Is home ownership worthwhile, round two

A follow up to Is home ownership worthwhile?

Anyone with half an ear cocked towards the news — be it TV, radio or internet — knows of the crisis of housing foreclosures in the U.S presently. The Arkansas Democrat Gazette featured a story on the number of foreclosures in Arkansas this morning.

I don’t understand how these people, many claiming “unfairness” when interviewed, end up in these situations. I’ve known since high school to stay away from adjustable rate mortgages — not to mention the more floozy no-interest loans so many seem to have been suckered into. Granted, I grew up in a very fiscally conservative home; my parents did their best to instill financial prudence in their children.

How does a consumer’s ignorance or risk allow them to claim unfairness? I’m not trying to be mean by asking this, but I don’t think I’ve heard anyone else ask it in the last month — and the circumstances with such a claim beg the question. Sure, certain American dreams are going in to the toilet, people losing everything, upside-down on their mortgages. However, I don’t remember anyone anywhere making any kind of assurances about housing prices or the American dream.


About pcNielsen
Paul Nielsen founded The Aesthetic Elevator late in 2005. He owns a piece of paper, located somewhere in his house (not on the wall), stating that he earned a B.F.A. from the University of Nebraska around about 2001. While there, he studied studied architecture, graphic design and ceramics, graduating with a degree in studio art. Paul presently serves as communications manager for a small non-profit doing their print design and marketing. He spends as much time sculpting in his studio as possible — which is not nearly enough. Visit his website at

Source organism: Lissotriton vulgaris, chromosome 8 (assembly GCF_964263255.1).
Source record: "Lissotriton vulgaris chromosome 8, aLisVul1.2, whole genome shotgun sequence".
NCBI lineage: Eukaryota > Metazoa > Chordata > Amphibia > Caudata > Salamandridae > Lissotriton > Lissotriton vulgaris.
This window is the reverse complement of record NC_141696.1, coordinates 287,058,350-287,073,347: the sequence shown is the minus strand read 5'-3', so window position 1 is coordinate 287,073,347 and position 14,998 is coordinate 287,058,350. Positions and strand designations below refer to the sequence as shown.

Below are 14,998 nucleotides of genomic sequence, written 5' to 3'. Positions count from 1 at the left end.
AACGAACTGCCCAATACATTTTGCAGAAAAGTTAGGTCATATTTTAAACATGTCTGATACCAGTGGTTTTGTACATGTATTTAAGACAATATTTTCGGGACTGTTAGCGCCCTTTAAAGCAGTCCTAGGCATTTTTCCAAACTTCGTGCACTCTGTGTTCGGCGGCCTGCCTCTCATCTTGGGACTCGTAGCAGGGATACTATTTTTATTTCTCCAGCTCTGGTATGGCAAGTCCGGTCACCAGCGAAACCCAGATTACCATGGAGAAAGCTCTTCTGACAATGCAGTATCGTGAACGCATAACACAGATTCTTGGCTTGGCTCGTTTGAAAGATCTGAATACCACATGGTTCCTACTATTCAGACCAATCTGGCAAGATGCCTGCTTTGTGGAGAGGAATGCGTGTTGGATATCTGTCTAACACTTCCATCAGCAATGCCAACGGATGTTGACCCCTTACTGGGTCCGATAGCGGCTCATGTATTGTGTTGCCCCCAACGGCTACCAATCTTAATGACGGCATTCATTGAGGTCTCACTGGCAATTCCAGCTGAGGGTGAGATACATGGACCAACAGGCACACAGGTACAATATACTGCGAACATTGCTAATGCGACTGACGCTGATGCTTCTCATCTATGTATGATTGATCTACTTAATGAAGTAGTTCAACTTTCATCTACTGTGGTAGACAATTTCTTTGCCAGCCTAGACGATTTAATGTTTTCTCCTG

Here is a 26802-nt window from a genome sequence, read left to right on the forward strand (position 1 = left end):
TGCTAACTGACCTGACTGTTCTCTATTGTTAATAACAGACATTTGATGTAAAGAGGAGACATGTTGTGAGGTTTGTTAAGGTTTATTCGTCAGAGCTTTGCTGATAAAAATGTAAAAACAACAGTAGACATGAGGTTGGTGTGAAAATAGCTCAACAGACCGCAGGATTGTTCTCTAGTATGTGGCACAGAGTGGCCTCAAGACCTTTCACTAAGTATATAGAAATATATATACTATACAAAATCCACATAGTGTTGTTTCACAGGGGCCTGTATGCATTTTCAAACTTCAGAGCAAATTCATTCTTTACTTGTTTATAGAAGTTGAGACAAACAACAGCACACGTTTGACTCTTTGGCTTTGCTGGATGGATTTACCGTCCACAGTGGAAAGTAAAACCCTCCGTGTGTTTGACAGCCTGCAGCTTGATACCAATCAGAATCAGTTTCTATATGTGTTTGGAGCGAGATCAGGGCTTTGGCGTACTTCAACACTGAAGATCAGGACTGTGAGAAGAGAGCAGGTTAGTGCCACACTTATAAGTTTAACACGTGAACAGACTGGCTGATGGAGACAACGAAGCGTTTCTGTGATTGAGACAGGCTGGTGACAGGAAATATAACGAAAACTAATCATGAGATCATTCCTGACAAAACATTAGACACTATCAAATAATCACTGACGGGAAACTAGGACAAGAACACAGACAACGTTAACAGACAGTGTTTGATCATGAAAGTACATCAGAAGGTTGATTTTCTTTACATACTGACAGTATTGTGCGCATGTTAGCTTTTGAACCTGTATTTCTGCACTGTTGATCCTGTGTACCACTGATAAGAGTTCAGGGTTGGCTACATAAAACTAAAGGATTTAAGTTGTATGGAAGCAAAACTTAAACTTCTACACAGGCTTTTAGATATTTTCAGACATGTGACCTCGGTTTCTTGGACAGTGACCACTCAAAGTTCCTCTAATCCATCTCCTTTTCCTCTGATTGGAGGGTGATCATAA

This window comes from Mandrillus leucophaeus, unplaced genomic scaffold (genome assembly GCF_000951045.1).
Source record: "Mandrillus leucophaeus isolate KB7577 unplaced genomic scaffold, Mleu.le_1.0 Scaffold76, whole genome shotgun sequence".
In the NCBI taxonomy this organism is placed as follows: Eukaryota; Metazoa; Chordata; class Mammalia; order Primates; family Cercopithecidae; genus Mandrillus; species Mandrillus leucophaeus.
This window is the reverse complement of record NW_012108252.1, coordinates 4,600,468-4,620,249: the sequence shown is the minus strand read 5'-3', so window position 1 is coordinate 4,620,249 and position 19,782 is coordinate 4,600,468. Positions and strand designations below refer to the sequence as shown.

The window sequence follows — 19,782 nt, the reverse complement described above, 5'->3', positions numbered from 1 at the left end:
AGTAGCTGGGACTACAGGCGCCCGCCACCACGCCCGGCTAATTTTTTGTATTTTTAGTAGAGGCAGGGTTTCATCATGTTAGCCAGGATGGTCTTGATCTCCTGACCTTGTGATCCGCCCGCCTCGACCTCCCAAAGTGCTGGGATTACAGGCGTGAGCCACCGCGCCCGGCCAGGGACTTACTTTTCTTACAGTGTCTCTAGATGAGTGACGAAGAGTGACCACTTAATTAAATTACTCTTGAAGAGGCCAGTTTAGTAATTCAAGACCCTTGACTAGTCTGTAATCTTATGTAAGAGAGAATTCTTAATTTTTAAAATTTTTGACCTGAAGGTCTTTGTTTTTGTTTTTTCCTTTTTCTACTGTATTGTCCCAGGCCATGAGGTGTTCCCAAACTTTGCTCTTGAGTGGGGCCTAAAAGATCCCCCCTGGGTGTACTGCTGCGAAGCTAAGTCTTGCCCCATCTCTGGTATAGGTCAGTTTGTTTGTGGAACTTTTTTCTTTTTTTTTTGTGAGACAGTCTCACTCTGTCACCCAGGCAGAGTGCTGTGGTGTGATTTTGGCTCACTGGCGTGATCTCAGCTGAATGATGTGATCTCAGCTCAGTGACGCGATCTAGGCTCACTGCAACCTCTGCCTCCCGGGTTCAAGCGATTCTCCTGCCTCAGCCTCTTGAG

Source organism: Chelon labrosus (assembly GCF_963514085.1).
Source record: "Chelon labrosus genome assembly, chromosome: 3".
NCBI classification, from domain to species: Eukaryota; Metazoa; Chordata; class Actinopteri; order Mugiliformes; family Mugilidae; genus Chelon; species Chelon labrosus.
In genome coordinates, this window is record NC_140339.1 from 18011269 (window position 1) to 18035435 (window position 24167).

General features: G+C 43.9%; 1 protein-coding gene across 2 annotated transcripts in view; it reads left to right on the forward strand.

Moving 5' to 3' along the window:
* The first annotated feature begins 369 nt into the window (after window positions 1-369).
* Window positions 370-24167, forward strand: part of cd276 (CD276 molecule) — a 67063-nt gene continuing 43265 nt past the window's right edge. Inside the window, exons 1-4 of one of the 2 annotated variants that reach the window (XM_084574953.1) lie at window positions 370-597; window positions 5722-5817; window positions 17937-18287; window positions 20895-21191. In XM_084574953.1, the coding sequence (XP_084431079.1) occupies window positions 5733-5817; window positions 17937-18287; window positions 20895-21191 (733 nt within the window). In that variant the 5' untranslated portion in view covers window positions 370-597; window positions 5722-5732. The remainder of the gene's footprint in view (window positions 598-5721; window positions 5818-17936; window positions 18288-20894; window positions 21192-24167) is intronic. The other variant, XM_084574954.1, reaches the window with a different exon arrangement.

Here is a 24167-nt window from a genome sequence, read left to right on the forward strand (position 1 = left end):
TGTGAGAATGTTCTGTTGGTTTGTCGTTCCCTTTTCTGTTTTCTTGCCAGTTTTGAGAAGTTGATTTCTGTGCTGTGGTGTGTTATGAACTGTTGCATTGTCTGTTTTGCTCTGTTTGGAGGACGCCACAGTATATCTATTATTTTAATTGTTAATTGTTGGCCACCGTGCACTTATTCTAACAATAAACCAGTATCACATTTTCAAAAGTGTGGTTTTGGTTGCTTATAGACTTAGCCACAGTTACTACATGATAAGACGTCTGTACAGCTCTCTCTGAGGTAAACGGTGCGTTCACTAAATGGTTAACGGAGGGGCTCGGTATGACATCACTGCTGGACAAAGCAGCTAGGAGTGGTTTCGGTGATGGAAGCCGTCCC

2 Responses to Is home ownership worthwhile, round two

  1. Its still a wothwhile proposition if the situation is right for both lender and buyer…I posted about this here take a look:

  2. TAE says:

    True, there are probably a couple instances where such loans can fly — I suppose an investor looking to turn a property over in a hurry could be one. But I constantly worry about the “fake” money the U.S. economy continues to build itself on. Let me just say that [when] the economy crashes, I won’t be the least bit surprised.

    As you say on your blog, which was most of my point, you should be smart in your borrowing.

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